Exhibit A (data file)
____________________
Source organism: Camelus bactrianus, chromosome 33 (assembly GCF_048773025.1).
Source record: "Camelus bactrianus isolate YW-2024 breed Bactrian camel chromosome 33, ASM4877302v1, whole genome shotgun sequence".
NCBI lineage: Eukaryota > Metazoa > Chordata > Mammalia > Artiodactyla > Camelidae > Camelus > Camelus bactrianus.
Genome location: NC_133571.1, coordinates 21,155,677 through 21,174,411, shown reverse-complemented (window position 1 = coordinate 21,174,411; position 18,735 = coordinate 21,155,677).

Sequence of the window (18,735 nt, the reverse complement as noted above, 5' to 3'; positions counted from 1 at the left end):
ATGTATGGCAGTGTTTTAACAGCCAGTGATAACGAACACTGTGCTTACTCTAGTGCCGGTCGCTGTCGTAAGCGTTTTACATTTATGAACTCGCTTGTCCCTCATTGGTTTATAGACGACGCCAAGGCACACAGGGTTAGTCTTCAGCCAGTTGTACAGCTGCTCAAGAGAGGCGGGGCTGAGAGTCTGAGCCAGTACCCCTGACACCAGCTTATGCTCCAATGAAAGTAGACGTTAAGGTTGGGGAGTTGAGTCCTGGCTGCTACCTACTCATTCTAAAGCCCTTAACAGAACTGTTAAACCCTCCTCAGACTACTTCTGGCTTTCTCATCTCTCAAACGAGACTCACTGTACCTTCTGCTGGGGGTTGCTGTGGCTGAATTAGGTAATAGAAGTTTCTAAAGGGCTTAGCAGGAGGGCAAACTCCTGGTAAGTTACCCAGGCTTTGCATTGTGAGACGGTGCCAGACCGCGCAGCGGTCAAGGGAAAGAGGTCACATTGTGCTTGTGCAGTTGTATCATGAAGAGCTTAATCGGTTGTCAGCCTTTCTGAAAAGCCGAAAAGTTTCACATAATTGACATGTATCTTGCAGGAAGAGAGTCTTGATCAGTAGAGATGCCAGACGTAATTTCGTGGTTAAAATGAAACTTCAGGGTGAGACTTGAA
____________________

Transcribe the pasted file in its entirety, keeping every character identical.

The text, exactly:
Source organism: Camelus bactrianus, chromosome 33 (assembly GCF_048773025.1).
Source record: "Camelus bactrianus isolate YW-2024 breed Bactrian camel chromosome 33, ASM4877302v1, whole genome shotgun sequence".
NCBI lineage: Eukaryota > Metazoa > Chordata > Mammalia > Artiodactyla > Camelidae > Camelus > Camelus bactrianus.
Genome location: NC_133571.1, coordinates 21,155,677 through 21,174,411, shown reverse-complemented (window position 1 = coordinate 21,174,411; position 18,735 = coordinate 21,155,677).

Sequence of the window (18,735 nt, the reverse complement as noted above, 5' to 3'; positions counted from 1 at the left end):
ATGTATGGCAGTGTTTTAACAGCCAGTGATAACGAACACTGTGCTTACTCTAGTGCCGGTCGCTGTCGTAAGCGTTTTACATTTATGAACTCGCTTGTCCCTCATTGGTTTATAGACGACGCCAAGGCACACAGGGTTAGTCTTCAGCCAGTTGTACAGCTGCTCAAGAGAGGCGGGGCTGAGAGTCTGAGCCAGTACCCCTGACACCAGCTTATGCTCCAATGAAAGTAGACGTTAAGGTTGGGGAGTTGAGTCCTGGCTGCTACCTACTCATTCTAAAGCCCTTAACAGAACTGTTAAACCCTCCTCAGACTACTTCTGGCTTTCTCATCTCTCAAACGAGACTCACTGTACCTTCTGCTGGGGGTTGCTGTGGCTGAATTAGGTAATAGAAGTTTCTAAAGGGCTTAGCAGGAGGGCAAACTCCTGGTAAGTTACCCAGGCTTTGCATTGTGAGACGGTGCCAGACCGCGCAGCGGTCAAGGGAAAGAGGTCACATTGTGCTTGTGCAGTTGTATCATGAAGAGCTTAATCGGTTGTCAGCCTTTCTGAAAAGCCGAAAAGTTTCACATAATTGACATGTATCTTGCAGGAAGAGAGTCTTGATCAGTAGAGATGCCAGACGTAATTTCGTGGTTAAAATGAAACTTCAGGGTGAGACTTGAA